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All comments by Christopher Monsour
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25 years ago, playing with Sandy Kutin against Mel Lawhorn in a club game near the University of Chicago, Sandy and I had a complex slam auction. Mel overcalled early in the auction. Several rounds later his partner (who may not have been paying Mel but certainly should have been) inserted a 4NT bid. After a bit of a tank, partner and I continued our slam investigation, ending at the six level, but after two passed Mel's partner bids 6NT, duly doubled. In total the auction was ten rounds. I remember writing this on the blackboard in my office the next week. I should have sent an email instead and I'd still have the exact auction! I am quite confident it will never be duplicated. To make matters more bizarre, the sac was a phantom–our slam, though sound single-dummy, would have been down on normal play as the cards lay.

Amazingly this was not the only time in my life that an opponent has sacrificed in 6NT. The other time made marginally more sense and resulted in an opening lead problem I once presented on r.g.b.
Jan. 9
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But when you pull to 4 or 4, how do you distinguish a mere correction from a slam try in the suit?
Jan. 9
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I should also add that we didn't put more effort in to the follow-ups because they don't come up as often for us as for most relay pairs. That's because we do more up-front work boxing our hand. For example, with unbalanced hands we have shown medium (usually 8-11-) vs strong (11++), and for balanced hands have shown 8-11-, 11+-14, or 15++. The last may be overdoing it, but we'd have to plug unbalanced hands into our 1 (balanced positive) response to leverage those bids in some other way. And that would mess up the captaincy transfer that we have over 1-1 for when opener is 4441 or 5431 or 5440, where we let responder relay out opener's shape instead of the other way around, because responder will better be able to select the right game (knowing his high-card holding opposite the shortness). We also let opener break the relays entirely and go back to natural bidding if he is wildly distributional, and again it helps to have responder's first bid not have been a potpourri of everything when that happens.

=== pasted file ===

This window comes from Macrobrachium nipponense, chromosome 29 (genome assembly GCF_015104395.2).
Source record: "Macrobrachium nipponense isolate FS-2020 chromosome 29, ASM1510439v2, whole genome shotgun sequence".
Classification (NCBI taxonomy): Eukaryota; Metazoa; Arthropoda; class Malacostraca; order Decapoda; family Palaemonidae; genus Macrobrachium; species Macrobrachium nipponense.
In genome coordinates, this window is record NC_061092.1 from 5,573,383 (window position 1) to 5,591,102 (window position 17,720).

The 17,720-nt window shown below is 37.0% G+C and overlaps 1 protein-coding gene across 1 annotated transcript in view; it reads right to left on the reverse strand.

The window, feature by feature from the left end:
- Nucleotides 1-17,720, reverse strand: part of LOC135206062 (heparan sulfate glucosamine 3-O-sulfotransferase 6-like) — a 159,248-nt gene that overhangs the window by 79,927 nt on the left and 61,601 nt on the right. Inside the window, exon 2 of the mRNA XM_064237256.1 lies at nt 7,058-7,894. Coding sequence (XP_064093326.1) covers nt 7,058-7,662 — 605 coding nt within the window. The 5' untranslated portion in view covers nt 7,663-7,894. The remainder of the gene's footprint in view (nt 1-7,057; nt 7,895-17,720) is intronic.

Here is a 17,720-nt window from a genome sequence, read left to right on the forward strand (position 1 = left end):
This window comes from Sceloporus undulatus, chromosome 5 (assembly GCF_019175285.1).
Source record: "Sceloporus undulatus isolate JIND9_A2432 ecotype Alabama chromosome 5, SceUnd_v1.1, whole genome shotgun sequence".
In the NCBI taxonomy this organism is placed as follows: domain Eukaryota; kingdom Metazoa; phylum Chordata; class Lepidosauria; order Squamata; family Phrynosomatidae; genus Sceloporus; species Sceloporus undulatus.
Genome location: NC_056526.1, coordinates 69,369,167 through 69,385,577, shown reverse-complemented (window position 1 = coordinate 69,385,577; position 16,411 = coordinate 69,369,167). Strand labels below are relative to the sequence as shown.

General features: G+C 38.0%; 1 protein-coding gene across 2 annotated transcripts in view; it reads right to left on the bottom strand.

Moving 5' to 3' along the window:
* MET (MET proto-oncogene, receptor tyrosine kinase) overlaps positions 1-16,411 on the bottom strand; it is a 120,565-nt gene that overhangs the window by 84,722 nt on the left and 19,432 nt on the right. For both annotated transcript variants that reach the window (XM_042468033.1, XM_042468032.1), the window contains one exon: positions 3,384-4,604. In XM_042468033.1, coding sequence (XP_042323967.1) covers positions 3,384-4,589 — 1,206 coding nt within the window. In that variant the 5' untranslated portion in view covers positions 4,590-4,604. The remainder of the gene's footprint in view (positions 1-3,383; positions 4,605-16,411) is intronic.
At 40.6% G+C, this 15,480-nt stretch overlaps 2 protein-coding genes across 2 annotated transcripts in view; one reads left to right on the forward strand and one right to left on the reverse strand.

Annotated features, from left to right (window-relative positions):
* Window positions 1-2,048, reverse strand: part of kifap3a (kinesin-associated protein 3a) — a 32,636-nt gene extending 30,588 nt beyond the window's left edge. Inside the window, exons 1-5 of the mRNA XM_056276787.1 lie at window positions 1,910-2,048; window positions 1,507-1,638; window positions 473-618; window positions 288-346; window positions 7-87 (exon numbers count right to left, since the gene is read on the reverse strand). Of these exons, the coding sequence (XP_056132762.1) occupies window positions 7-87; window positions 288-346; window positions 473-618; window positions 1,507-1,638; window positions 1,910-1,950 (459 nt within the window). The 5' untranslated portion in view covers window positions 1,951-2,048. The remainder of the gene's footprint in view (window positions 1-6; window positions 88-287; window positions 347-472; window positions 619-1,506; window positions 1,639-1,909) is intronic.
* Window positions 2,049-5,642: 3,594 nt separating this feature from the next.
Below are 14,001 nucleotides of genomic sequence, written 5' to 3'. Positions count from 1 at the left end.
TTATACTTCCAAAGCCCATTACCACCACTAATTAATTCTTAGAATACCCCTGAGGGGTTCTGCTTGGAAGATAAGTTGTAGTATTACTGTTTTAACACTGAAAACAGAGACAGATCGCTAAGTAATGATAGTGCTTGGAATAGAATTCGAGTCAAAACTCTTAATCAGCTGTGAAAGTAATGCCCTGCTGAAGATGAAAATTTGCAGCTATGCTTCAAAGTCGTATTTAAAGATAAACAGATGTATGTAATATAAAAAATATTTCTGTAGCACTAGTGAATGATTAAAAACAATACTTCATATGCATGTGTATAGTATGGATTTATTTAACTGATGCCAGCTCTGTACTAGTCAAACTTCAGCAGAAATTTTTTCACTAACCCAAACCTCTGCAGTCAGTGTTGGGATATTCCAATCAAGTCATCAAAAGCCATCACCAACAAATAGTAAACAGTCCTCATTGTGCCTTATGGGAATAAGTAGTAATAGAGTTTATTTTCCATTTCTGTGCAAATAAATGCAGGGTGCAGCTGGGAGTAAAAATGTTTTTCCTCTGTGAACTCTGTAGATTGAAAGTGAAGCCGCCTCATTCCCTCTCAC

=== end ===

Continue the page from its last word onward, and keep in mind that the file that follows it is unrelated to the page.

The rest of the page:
Jan. 9
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I'm amazed. For all teller knows he is inviting slam in notrump opposite a balanced hand (especially if teller himself has a balanced hand). Surely we ought to box ourselves in a tighter HCP range before talking controls?

On a separate note, with most shapes I am able to show extras before we get to 3NT with AK/A and out, so I'd need at least a good 13 HCP to pull 3NT to try for slam (though I might have a tad less with extreme shape, meaning 11 cards in two suits or a 7321 hand).
Jan. 9
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And I missed that last point, or I wouldn't have commented what I did.
Jan. 9
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I think there's something incredibly wrong about asker marionetting teller to bid 3NT. It's hard to win any matchpoints when they can defend 3NT double dummy.
Jan. 8
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We usually have exchanged quite a bit of information. Our relays don't distinguish 55 from 65, or 64 from 74, unless you ask for the short suit (then you find out that the short suits only contain two cards rather than three). The reason we have all those special bids is that 3NT bidder might have elected to skip asking about short suits. If it weren't for that, we'd really only need a bid to say which long suit is longer when we have 65xx. We probably should handle that full information situation quite differently…like 4 is low suit 6+ and 4 is high suit 6+ in that situation and 4 is the only break in others. That would leave a 4 terminator puppet for weak freaks that need to sign off in a 7+ suit, and bids starting with 4 (or 4 in the 65xx situations) for something else, but it's hard to say what would really be useful…it's late in the day for the teller to start asking….maybe those bids should show short-suit honors, since that will often radically change asker's playing strength.
Jan. 8
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For Dan and I it depends on whether the known pattern includes 10+ cards in two suits. If not, 4 shows extras and asker can try to re-sign-off with 4 marionette to 4, but teller can break with 4 or 4NT to show extra extras or extra extra extras. If asker decides to cooperate his four cheapest bids other than the marionette are set a suit and inquire (in our case, about keycards).